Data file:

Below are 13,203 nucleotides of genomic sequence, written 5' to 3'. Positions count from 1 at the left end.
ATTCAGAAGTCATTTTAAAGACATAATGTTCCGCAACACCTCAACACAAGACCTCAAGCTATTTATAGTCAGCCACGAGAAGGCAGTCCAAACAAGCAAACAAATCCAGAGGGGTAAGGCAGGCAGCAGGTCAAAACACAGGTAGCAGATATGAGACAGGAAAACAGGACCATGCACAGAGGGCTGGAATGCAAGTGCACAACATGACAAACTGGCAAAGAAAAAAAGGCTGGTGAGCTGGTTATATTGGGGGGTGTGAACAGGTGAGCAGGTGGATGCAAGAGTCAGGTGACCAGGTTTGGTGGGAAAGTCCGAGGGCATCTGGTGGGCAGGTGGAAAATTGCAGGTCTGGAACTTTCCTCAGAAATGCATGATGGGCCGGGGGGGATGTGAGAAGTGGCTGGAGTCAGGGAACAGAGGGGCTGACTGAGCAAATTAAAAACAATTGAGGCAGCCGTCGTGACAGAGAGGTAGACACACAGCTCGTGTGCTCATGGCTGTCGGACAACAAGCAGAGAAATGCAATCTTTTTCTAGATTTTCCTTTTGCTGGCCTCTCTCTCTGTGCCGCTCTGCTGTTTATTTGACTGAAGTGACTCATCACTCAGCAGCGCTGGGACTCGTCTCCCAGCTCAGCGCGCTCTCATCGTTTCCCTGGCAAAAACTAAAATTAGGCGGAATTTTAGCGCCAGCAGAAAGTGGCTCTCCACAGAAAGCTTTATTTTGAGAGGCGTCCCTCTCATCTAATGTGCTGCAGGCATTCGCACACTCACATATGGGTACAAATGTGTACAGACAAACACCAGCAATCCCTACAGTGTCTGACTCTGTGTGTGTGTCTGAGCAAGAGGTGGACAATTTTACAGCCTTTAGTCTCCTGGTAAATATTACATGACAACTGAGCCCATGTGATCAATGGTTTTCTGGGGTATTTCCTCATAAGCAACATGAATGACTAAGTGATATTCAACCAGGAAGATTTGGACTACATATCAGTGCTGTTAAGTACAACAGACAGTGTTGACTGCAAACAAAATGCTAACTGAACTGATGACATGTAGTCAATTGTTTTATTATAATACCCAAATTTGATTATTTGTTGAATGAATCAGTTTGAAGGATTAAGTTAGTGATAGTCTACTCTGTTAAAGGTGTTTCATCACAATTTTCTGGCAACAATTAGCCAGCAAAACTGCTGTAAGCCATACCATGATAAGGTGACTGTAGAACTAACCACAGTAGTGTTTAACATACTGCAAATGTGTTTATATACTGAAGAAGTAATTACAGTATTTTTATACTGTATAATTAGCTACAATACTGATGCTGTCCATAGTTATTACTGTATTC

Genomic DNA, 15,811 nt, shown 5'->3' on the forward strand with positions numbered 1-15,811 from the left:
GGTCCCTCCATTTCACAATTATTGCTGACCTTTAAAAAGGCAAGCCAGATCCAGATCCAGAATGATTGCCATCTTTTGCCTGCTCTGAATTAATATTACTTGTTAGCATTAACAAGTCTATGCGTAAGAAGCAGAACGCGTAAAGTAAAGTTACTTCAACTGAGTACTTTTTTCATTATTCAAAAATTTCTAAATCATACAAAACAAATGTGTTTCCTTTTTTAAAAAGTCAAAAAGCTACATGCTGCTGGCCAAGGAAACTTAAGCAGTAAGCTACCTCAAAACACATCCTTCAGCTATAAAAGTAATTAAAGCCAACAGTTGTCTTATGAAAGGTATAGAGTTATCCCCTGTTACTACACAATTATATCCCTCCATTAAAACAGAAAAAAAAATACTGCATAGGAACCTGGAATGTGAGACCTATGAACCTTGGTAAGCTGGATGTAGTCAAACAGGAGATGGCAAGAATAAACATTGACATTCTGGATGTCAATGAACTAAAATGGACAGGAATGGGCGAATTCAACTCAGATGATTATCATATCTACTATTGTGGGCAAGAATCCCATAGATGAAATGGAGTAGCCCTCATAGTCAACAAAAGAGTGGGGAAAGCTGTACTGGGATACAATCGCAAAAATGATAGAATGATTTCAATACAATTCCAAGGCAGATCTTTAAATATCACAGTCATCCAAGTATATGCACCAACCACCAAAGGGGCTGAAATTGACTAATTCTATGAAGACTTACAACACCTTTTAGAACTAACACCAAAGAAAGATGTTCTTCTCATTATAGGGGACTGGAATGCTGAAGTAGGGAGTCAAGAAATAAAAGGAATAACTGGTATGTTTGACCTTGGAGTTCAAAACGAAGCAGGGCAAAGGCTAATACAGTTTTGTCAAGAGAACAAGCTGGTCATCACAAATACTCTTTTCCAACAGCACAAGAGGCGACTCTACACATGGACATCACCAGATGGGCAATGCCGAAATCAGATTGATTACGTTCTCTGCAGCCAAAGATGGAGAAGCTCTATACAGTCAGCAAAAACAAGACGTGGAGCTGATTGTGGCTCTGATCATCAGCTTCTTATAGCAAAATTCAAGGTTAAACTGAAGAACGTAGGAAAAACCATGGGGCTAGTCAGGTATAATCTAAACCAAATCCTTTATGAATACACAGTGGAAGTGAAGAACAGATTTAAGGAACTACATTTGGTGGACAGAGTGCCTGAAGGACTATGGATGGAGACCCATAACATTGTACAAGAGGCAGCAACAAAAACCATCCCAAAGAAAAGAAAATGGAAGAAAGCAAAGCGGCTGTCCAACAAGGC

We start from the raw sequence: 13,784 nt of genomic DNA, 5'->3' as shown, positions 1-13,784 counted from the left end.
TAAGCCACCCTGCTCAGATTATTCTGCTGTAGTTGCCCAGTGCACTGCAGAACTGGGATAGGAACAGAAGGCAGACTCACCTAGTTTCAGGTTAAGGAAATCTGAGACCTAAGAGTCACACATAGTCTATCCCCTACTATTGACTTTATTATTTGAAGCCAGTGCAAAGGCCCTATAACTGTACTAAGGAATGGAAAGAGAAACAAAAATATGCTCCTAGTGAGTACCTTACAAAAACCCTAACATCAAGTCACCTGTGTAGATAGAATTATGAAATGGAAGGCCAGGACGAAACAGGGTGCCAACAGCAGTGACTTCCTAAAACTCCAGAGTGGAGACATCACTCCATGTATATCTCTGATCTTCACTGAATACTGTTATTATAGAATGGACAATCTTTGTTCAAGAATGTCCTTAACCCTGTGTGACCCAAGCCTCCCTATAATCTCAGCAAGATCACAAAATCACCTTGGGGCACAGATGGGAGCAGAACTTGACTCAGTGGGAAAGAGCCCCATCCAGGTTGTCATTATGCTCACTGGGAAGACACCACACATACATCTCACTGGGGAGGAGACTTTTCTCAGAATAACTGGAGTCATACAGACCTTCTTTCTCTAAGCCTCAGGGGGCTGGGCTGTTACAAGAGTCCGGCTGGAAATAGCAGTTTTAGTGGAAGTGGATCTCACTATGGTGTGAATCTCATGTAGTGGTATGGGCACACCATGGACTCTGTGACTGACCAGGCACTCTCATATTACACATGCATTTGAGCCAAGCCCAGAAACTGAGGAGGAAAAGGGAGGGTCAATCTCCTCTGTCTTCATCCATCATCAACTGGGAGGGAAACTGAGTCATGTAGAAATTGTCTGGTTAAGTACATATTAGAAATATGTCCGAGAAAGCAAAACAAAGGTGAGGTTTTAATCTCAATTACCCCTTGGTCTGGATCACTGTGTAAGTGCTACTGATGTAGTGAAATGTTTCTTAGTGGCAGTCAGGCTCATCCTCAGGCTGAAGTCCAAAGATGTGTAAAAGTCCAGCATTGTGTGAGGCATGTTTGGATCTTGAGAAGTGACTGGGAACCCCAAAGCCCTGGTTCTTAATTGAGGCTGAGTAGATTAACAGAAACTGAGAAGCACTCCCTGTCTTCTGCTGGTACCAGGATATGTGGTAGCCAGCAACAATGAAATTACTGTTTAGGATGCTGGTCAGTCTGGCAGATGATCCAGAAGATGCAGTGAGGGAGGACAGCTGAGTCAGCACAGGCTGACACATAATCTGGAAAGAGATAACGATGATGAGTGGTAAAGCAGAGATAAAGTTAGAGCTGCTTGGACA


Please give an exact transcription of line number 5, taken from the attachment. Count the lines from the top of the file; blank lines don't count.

We start from the raw sequence: 13,784 nt of genomic DNA, 5'->3' as shown, positions 1-13,784 counted from the left end.